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Laura Castricone, CRT

Q: How many inner cannulas do I need in a day?

A: Most people change their inner cannula at least once per day, but if you have copious secretions, you may need to change the inner cannula multiple times a day. Try to gauge for the first month how many inner cannulas you are going through on normal days and use this as a guide.

Q: What happens if I run out of inner cannulas before I get my order?

A: You can clean the one that is currently in your neck to hold you over until you get your shipment. To clean your inner cannula, use a small plastic container that has been washed and rinsed well. Put inner cannula into the container and cover with peroxide. Let soak for aprox. 15 minutes, then rinse well with sterile water, shake off excess and reinsert into your trach tube.

Q: Are trach tubes and inner cannulas sizes interchangeable across manufacturers?

A: No! A Shiley #6 tube is not the same as a Portex #6 tube. The inner cannulas are unique to the manufacturer’s tube so they will not fit another type of tube. If your doctor decides to change the tube in your neck to a different manufacturer’s tube, he/she will know how to make the appropriate adjustments for size.

Q: How can I shower if I have an open trach?

A: There are products on the market that allow you to cover the trach opening to keep water out and without compromising your ability to breathe. Remember, if you are also using oxygen via your trach, you can still administer your oxygen to your trach and shower. Oxygen tubing and standard trach masks can get wet without the fear of damage.

Q: Can I purchase a “speaking valve” like a Passy-Muir valve if I want one?

A: This is an item that requires a doctor’s prescription. The reason a speaking valve may not be appropriate for everyone is because it covers the trach opening and not all can withstand having the opening covered without compromising their breathing. Most trach patients will have “trialed” a speaking valve before it is ordered by the physician.

Q: How do I know the type and size of trach tube I currently have in my neck?

A: On the outside “flange” of the trach tube will be stamped the type and size of the tube. The abbreviations on the flange may not make sense to you, but your provider will know exactly what type you have by the stampings.

Q: Will my trach tube need to be changed?

A: Yes. Your healthcare provider will arrange for you to be seeing an ENT specialist or clinic that caters to this. The tube will most likely be changed periodically for a new tube or a different size tube. This is done in the doctor's office and only takes a few minutes. It is the responsibility of the patient to bring a replacement tube when visiting the doctor for the trach tube change. Most providers will not have any spare tubes in the office.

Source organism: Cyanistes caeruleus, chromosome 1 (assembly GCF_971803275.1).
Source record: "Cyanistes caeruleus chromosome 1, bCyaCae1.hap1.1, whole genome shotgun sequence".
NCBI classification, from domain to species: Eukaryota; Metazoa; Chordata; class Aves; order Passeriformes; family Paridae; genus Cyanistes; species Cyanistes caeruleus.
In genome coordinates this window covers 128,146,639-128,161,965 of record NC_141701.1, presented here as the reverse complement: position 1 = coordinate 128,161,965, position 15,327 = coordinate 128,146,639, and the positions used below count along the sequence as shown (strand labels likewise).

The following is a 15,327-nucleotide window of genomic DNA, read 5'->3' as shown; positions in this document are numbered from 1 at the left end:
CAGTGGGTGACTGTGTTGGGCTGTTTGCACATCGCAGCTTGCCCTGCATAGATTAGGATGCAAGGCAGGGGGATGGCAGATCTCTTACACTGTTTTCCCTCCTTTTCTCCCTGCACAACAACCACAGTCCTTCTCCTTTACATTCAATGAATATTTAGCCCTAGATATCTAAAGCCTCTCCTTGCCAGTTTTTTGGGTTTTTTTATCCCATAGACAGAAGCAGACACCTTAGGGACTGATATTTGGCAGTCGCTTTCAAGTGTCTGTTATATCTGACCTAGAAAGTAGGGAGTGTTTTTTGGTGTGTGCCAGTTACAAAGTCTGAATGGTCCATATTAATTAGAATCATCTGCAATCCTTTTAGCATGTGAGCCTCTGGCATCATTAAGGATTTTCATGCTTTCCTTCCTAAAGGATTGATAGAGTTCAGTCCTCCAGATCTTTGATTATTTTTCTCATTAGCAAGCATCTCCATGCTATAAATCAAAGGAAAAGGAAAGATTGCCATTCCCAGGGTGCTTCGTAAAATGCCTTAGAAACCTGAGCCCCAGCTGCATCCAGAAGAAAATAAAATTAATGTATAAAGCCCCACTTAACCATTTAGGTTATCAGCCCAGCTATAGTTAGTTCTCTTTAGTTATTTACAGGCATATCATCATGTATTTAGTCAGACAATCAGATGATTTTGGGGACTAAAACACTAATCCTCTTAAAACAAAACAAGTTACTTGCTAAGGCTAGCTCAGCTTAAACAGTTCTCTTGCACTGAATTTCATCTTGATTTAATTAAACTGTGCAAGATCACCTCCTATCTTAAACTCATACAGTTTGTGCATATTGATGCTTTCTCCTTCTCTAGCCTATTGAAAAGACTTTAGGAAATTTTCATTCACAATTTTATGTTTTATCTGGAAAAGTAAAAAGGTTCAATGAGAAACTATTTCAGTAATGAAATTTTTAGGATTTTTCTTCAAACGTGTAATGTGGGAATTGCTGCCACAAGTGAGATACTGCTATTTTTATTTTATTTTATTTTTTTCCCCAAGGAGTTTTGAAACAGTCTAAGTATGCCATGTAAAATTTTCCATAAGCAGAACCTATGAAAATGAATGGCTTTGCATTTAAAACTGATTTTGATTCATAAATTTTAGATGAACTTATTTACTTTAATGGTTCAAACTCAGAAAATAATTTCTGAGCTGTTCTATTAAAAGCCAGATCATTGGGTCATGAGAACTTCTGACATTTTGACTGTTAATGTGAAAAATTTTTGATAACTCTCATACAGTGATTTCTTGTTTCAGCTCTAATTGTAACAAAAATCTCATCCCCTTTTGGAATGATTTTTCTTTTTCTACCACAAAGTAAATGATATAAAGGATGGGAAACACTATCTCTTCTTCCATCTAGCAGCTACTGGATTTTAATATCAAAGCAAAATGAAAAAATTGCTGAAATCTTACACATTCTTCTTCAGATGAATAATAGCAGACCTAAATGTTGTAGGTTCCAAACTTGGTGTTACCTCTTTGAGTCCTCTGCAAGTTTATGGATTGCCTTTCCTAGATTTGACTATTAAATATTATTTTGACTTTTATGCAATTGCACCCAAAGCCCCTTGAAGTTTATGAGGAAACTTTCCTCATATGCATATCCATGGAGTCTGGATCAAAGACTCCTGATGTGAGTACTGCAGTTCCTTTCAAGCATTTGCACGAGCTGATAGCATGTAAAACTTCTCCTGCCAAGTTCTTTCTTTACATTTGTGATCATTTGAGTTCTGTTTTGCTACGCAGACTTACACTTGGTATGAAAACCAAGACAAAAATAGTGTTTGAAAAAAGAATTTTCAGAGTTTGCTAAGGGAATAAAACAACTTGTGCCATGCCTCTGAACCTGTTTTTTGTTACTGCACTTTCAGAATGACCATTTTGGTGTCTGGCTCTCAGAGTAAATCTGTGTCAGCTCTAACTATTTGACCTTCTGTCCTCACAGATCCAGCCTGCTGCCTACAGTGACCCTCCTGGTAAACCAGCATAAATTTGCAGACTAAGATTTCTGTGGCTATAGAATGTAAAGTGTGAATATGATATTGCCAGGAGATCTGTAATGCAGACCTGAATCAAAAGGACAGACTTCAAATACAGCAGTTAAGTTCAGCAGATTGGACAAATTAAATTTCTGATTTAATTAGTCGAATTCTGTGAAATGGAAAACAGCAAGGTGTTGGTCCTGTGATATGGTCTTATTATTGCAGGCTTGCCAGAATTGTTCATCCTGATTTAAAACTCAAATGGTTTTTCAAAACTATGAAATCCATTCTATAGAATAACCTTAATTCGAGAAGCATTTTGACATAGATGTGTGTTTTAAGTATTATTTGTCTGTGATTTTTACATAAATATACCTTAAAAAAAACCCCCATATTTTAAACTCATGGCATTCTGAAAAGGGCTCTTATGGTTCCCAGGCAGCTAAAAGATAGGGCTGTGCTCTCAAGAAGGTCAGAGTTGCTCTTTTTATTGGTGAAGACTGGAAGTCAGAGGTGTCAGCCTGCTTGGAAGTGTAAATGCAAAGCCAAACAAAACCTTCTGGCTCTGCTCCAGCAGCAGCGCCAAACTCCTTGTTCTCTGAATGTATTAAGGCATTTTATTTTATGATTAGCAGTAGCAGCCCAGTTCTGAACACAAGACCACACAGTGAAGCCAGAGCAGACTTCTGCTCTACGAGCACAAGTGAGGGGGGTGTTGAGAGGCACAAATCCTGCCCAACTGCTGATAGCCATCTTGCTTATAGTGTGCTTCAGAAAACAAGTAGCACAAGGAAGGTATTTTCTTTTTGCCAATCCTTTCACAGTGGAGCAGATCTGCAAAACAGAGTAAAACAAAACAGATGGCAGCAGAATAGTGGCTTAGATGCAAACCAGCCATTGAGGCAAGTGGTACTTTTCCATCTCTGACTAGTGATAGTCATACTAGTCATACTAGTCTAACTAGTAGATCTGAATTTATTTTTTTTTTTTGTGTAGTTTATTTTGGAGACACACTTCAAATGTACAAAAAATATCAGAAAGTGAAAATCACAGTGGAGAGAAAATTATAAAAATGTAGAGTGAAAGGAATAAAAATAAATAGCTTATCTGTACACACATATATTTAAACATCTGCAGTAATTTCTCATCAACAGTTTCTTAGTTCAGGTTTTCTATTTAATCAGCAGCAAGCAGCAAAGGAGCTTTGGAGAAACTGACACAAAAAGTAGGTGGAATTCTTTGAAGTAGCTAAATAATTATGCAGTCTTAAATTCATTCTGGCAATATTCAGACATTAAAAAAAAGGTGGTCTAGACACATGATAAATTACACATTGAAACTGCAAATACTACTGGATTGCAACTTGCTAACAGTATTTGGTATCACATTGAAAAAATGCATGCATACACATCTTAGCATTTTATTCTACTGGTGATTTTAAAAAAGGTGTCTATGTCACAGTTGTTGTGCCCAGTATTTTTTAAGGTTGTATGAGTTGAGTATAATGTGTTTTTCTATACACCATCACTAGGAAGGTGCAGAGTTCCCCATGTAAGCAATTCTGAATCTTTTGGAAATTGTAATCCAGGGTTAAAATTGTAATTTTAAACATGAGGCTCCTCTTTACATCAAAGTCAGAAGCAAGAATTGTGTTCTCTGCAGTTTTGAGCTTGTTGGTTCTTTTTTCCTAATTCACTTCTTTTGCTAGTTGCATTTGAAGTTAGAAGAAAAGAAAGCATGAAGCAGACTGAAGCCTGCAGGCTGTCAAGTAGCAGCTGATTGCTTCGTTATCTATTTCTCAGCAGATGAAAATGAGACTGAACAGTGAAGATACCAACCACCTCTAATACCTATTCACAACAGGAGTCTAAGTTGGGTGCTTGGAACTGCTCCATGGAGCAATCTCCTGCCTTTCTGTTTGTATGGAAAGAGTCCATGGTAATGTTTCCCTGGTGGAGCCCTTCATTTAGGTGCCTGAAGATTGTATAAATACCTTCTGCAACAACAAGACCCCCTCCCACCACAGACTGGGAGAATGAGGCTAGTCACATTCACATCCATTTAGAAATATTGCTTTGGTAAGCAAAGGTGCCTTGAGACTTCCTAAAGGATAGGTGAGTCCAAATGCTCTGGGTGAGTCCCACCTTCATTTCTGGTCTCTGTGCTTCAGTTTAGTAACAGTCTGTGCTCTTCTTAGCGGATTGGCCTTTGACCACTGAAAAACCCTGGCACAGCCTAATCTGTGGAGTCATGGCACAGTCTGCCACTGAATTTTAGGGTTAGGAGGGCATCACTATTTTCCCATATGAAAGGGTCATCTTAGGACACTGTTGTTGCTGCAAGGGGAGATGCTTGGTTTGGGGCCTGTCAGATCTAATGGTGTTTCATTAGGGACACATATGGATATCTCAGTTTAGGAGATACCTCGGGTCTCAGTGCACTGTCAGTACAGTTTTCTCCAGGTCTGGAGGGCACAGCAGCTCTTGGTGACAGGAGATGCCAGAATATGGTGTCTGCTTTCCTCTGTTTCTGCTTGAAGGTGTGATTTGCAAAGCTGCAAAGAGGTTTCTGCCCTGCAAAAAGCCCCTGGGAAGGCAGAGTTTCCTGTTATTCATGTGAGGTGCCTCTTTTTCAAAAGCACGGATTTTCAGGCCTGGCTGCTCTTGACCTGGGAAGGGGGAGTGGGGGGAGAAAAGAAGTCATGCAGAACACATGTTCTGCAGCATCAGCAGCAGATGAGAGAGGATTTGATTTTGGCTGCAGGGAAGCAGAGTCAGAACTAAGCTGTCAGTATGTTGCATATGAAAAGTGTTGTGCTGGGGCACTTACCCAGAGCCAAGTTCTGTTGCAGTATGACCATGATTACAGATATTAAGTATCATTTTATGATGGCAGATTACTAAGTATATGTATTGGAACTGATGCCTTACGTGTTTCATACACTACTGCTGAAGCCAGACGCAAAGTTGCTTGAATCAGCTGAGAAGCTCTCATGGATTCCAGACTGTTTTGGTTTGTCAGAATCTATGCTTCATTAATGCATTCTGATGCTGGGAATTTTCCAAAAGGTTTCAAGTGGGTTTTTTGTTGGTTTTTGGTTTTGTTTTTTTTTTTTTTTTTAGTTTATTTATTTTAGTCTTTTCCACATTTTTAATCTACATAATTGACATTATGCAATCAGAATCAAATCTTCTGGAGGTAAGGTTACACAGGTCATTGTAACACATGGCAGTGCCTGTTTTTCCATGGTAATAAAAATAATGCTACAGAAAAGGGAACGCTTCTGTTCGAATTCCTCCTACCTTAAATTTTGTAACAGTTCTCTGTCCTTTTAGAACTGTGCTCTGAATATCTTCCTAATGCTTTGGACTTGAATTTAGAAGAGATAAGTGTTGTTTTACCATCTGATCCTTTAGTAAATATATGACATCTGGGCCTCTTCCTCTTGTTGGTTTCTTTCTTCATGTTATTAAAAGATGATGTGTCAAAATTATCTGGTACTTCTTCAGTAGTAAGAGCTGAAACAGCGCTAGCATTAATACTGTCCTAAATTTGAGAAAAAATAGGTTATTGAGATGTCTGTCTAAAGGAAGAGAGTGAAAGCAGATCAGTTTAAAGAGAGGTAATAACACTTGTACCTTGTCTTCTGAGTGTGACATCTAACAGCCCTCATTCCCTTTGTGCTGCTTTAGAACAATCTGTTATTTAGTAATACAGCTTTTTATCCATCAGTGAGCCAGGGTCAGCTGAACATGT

Q: How much humidity do I need if I have an “open trach”?

A: Guidelines for humidification for an open trach are: all night long while sleeping and as often as possible during the day. If you are able to withstand an “HME” (heat/moisture exchanger), this is a convenient way to keep the airway moisturized. However, like a speaking valve, it covers the trach opening and would require permission from your physician to use.


Author Profile: Laura Castricone, Respiratory Therapist


Laura Castricone (Certified Respiratory Therapist)

My name is Laura Castricone and I am a Certified Respiratory Therapist. I have been practicing in the state of Connecticut since 1992. I have worked in several aspects of respiratory care including sleep medicine, critical care, rehab, and home care. I earned my respiratory certification at Quinnipiac University in Hamden, CT. Prior to becoming an RT, I attended the University of Connecticut pursuing a degree in English but left Uconn in my junior year to work with my father in the restaurant business. I stayed with him for over a dozen years. An education, by the way, that can never be bought! Once I married and had children, the restaurant business no longer fit my lifestyle. When my children were one and two years old, I decided to go back to school and that is where my career in respiratory care began. This career has been very rewarding and I have been blessed to meet some extraordinary people along the way. I grew up in Waterbury, CT, and now live in Litchfield County, CT with my husband and our crazy Jack Russell terrier, Hendrix. My hobbies include antiquing, gardening, writing plays, and painting miniature paintings.



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HPFY Laura Castricone, CRT

Laura Castricone, CRT

LinkedIn Profile My name is Laura Castricone and I am a Certified Respiratory Therapist. I have been practicing in the state of Connecticut since 1992. I have worked in several aspects of respiratory ...

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